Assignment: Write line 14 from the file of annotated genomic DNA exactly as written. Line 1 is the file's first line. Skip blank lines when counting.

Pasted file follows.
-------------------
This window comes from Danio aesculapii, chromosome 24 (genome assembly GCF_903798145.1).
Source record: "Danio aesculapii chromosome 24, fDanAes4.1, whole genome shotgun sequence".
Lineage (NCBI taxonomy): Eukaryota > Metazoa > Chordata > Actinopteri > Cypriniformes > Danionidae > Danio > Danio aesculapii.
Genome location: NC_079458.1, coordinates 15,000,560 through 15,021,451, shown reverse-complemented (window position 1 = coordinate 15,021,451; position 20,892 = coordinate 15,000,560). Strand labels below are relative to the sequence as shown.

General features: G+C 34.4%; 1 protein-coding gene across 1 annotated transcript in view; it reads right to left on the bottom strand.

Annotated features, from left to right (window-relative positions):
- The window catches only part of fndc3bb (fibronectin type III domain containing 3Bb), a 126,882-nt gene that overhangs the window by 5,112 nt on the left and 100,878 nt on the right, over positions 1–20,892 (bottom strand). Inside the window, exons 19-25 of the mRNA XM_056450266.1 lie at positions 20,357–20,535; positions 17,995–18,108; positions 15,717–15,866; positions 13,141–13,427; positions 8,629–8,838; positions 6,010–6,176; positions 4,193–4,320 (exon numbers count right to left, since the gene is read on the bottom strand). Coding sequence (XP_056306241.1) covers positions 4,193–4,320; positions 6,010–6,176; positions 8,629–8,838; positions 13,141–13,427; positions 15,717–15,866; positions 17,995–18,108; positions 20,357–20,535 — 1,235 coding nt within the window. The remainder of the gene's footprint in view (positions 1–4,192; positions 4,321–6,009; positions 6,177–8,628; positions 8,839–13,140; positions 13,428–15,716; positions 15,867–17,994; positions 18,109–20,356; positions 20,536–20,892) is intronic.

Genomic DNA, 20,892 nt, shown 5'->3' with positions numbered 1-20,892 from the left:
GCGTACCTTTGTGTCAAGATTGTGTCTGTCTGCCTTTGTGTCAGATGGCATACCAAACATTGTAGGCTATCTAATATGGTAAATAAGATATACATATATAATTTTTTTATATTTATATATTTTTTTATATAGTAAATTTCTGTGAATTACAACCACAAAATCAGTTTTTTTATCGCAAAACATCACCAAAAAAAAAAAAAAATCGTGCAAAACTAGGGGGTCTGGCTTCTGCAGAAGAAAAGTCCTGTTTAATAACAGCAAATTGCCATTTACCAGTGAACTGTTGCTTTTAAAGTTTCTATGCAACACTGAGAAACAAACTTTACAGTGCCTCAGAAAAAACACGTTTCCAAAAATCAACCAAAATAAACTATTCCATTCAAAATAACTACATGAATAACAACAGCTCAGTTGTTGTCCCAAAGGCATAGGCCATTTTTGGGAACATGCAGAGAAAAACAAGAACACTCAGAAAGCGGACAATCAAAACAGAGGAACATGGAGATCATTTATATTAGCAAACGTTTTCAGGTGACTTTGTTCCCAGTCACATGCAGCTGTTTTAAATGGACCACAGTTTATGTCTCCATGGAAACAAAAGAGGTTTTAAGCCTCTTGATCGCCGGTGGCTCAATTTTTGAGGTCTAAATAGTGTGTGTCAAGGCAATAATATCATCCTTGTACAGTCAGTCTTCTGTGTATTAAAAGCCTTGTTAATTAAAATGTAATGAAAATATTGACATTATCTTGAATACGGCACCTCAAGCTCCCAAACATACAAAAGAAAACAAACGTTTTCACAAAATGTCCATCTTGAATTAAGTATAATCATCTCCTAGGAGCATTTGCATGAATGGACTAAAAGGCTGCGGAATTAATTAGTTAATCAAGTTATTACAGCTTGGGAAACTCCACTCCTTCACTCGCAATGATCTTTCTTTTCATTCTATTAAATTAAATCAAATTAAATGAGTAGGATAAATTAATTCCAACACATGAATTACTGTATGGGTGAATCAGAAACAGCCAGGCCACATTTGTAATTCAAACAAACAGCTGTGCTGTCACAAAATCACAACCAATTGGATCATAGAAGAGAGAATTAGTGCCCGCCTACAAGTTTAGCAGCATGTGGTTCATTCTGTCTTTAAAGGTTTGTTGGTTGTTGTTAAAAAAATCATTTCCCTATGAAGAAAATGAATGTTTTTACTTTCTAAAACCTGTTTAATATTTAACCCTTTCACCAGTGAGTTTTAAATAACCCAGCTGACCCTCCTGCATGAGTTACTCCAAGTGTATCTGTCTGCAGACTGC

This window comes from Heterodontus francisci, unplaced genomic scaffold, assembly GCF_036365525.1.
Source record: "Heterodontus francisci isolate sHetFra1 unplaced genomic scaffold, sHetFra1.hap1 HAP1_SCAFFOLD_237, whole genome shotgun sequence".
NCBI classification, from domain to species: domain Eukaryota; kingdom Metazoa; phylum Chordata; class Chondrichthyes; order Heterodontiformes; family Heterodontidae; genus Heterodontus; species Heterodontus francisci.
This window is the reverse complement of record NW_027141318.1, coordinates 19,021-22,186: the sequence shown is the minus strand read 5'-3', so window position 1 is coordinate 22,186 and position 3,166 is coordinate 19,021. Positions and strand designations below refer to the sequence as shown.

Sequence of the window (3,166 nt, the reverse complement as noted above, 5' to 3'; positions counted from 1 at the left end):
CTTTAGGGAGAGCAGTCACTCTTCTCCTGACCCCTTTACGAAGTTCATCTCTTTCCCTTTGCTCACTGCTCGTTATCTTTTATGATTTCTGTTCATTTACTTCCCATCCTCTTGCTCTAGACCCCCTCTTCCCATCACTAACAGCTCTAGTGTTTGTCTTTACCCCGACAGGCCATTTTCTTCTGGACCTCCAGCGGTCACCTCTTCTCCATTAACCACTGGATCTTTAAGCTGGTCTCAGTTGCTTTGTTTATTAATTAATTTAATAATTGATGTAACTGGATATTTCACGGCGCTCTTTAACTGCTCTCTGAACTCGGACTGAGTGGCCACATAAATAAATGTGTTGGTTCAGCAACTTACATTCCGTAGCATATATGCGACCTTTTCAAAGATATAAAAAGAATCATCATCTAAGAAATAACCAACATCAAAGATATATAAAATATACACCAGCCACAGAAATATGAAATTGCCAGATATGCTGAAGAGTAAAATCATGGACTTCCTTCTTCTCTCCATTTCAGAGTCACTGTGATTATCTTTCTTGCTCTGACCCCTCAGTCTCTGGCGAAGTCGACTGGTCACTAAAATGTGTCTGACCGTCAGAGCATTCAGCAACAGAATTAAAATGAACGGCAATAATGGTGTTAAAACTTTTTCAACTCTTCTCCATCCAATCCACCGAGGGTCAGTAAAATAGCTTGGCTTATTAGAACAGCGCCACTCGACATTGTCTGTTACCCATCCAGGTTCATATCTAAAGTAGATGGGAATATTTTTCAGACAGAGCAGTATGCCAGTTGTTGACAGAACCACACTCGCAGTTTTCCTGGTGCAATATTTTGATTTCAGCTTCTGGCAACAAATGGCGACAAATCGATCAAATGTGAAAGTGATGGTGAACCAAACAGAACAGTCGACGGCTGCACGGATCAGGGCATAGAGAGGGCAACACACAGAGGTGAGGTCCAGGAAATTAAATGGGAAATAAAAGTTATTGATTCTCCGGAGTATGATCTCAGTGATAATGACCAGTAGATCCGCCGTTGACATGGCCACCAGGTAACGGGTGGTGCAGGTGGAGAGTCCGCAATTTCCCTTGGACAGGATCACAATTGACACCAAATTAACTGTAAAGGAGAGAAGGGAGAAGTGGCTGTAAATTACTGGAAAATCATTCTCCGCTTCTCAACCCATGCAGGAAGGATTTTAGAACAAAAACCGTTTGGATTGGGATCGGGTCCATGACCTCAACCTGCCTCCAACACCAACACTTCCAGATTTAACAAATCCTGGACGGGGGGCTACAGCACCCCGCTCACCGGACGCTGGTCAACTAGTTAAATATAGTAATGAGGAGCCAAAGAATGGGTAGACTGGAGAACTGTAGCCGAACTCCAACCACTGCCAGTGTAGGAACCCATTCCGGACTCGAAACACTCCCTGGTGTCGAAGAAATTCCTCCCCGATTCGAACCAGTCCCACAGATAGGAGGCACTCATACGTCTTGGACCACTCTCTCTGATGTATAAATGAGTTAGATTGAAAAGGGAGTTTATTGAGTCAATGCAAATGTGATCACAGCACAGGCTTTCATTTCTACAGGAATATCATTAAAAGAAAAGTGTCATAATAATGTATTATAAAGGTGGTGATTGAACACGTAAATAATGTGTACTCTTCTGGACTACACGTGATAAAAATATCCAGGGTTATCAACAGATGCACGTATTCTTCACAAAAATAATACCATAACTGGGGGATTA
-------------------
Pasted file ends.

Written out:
Sequence of the window (3,166 nt, the reverse complement as noted above, 5' to 3'; positions counted from 1 at the left end):